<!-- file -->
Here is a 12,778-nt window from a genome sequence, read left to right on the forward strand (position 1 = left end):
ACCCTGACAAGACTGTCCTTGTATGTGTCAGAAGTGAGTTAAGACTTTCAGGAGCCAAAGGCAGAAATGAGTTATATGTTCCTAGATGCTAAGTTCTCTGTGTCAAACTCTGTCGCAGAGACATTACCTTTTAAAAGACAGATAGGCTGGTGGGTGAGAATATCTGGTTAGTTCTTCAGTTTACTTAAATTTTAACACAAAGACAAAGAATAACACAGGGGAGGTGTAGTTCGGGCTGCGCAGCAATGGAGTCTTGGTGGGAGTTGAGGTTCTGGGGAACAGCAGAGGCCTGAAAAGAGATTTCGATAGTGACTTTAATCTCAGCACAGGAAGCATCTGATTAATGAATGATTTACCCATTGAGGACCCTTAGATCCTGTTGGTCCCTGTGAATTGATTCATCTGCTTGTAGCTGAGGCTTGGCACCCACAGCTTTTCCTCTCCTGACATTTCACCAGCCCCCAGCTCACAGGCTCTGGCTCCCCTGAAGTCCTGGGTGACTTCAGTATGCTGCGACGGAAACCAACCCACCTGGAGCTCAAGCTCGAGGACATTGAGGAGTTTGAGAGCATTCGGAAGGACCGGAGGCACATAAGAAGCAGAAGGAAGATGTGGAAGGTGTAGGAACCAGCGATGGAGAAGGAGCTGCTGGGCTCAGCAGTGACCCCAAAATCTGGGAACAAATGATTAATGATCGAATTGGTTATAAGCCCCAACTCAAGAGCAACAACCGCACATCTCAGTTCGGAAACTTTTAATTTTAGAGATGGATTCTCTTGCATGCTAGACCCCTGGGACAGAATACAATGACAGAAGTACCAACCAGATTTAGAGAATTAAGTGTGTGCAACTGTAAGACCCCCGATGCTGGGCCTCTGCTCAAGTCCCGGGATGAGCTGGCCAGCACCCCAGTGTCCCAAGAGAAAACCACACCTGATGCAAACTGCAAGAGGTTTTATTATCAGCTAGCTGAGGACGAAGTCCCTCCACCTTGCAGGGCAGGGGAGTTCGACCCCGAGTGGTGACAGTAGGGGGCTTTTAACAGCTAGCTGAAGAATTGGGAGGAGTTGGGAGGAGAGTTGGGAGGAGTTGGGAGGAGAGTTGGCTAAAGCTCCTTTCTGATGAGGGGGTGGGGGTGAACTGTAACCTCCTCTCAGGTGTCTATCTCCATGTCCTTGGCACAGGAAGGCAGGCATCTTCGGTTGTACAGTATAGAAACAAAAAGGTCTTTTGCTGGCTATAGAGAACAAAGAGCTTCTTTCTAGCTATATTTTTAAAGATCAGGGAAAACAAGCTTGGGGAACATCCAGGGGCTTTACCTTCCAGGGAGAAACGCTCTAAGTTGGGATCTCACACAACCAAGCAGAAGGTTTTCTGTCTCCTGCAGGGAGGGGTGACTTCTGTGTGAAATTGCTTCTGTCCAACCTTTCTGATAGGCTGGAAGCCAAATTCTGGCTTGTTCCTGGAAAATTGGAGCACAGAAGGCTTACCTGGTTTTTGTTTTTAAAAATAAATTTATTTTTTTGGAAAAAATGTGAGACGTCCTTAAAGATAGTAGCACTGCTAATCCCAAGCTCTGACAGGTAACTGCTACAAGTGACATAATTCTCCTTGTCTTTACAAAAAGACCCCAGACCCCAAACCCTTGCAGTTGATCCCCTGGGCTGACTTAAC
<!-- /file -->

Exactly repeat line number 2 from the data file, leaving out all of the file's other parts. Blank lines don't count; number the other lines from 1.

ACCCTGACAAGACTGTCCTTGTATGTGTCAGAAGTGAGTTAAGACTTTCAGGAGCCAAAGGCAGAAATGAGTTATATGTTCCTAGATGCTAAGTTCTCTGTGTCAAACTCTGTCGCAGAGACATTACCTTTTAAAAGACAGATAGGCTGGTGGGTGAGAATATCTGGTTAGTTCTTCAGTTTACTTAAATTTTAACACAAAGACAAAGAATAACACAGGGGAGGTGTAGTTCGGGCTGCGCAGCAATGGAGTCTTGGTGGGAGTTGAGGTTCTGGGGAACAGCAGAGGCCTGAAAAGAGATTTCGATAGTGACTTTAATCTCAGCACAGGAAGCATCTGATTAATGAATGATTTACCCATTGAGGACCCTTAGATCCTGTTGGTCCCTGTGAATTGATTCATCTGCTTGTAGCTGAGGCTTGGCACCCACAGCTTTTCCTCTCCTGACATTTCACCAGCCCCCAGCTCACAGGCTCTGGCTCCCCTGAAGTCCTGGGTGACTTCAGTATGCTGCGACGGAAACCAACCCACCTGGAGCTCAAGCTCGAGGACATTGAGGAGTTTGAGAGCATTCGGAAGGACCGGAGGCACATAAGAAGCAGAAGGAAGATGTGGAAGGTGTAGGAACCAGCGATGGAGAAGGAGCTGCTGGGCTCAGCAGTGACCCCAAAATCTGGGAACAAATGATTAATGATCGAATTGGTTATAAGCCCCAACTCAAGAGCAACAACCGCACATCTCAGTTCGGAAACTTTTAATTTTAGAGATGGATTCTCTTGCATGCTAGACCCCTGGGACAGAATACAATGACAGAAGTACCAACCAGATTTAGAGAATTAAGTGTGTGCAACTGTAAGACCCCCGATGCTGGGCCTCTGCTCAAGTCCCGGGATGAGCTGGCCAGCACCCCAGTGTCCCAAGAGAAAACCACACCTGATGCAAACTGCAAGAGGTTTTATTATCAGCTAGCTGAGGACGAAGTCCCTCCACCTTGCAGGGCAGGGGAGTTCGACCCCGAGTGGTGACAGTAGGGGGCTTTTAACAGCTAGCTGAAGAATTGGGAGGAGTTGGGAGGAGAGTTGGGAGGAGTTGGGAGGAGAGTTGGCTAAAGCTCCTTTCTGATGAGGGGGTGGGGGTGAACTGTAACCTCCTCTCAGGTGTCTATCTCCATGTCCTTGGCACAGGAAGGCAGGCATCTTCGGTTGTACAGTATAGAAACAAAAAGGTCTTTTGCTGGCTATAGAGAACAAAGAGCTTCTTTCTAGCTATATTTTTAAAGATCAGGGAAAACAAGCTTGGGGAACATCCAGGGGCTTTACCTTCCAGGGAGAAACGCTCTAAGTTGGGATCTCACACAACCAAGCAGAAGGTTTTCTGTCTCCTGCAGGGAGGGGTGACTTCTGTGTGAAATTGCTTCTGTCCAACCTTTCTGATAGGCTGGAAGCCAAATTCTGGCTTGTTCCTGGAAAATTGGAGCACAGAAGGCTTACCTGGTTTTTGTTTTTAAAAATAAATTTATTTTTTTGGAAAAAATGTGAGACGTCCTTAAAGATAGTAGCACTGCTAATCCCAAGCTCTGACAGGTAACTGCTACAAGTGACATAATTCTCCTTGTCTTTACAAAAAGACCCCAGACCCCAAACCCTTGCAGTTGATCCCCTGGGCTGACTTAAC